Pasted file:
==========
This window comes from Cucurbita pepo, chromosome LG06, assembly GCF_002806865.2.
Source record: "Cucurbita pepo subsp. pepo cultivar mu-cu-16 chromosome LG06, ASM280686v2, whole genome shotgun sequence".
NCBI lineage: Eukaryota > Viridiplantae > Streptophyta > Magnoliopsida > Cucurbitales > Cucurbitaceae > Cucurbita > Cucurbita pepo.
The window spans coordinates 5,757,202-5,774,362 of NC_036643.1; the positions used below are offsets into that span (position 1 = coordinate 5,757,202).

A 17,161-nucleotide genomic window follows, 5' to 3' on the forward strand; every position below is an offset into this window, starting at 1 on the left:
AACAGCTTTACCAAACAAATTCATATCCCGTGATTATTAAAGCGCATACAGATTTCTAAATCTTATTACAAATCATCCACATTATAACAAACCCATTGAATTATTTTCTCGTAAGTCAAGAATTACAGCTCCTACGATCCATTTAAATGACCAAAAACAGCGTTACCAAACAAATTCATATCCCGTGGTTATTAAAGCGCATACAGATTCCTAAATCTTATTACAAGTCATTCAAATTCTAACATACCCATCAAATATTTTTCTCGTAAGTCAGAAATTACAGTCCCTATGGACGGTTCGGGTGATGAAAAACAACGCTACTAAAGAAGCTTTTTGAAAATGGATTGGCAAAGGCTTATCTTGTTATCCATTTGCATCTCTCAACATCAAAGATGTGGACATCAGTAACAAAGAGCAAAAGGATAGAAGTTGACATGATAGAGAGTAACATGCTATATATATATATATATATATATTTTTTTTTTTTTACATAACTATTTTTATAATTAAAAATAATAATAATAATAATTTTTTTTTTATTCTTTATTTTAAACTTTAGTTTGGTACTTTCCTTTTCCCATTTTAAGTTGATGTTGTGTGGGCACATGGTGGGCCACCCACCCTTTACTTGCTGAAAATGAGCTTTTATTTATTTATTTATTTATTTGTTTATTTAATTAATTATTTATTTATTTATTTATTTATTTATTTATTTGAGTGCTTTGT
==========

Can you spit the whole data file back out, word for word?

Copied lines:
This window comes from Cucurbita pepo, chromosome LG06, assembly GCF_002806865.2.
Source record: "Cucurbita pepo subsp. pepo cultivar mu-cu-16 chromosome LG06, ASM280686v2, whole genome shotgun sequence".
NCBI lineage: Eukaryota > Viridiplantae > Streptophyta > Magnoliopsida > Cucurbitales > Cucurbitaceae > Cucurbita > Cucurbita pepo.
The window spans coordinates 5,757,202-5,774,362 of NC_036643.1; the positions used below are offsets into that span (position 1 = coordinate 5,757,202).

A 17,161-nucleotide genomic window follows, 5' to 3' on the forward strand; every position below is an offset into this window, starting at 1 on the left:
AACAGCTTTACCAAACAAATTCATATCCCGTGATTATTAAAGCGCATACAGATTTCTAAATCTTATTACAAATCATCCACATTATAACAAACCCATTGAATTATTTTCTCGTAAGTCAAGAATTACAGCTCCTACGATCCATTTAAATGACCAAAAACAGCGTTACCAAACAAATTCATATCCCGTGGTTATTAAAGCGCATACAGATTCCTAAATCTTATTACAAGTCATTCAAATTCTAACATACCCATCAAATATTTTTCTCGTAAGTCAGAAATTACAGTCCCTATGGACGGTTCGGGTGATGAAAAACAACGCTACTAAAGAAGCTTTTTGAAAATGGATTGGCAAAGGCTTATCTTGTTATCCATTTGCATCTCTCAACATCAAAGATGTGGACATCAGTAACAAAGAGCAAAAGGATAGAAGTTGACATGATAGAGAGTAACATGCTATATATATATATATATATATATTTTTTTTTTTTTACATAACTATTTTTATAATTAAAAATAATAATAATAATAATTTTTTTTTTATTCTTTATTTTAAACTTTAGTTTGGTACTTTCCTTTTCCCATTTTAAGTTGATGTTGTGTGGGCACATGGTGGGCCACCCACCCTTTACTTGCTGAAAATGAGCTTTTATTTATTTATTTATTTATTTGTTTATTTAATTAATTATTTATTTATTTATTTATTTATTTATTTATTTGAGTGCTTTGT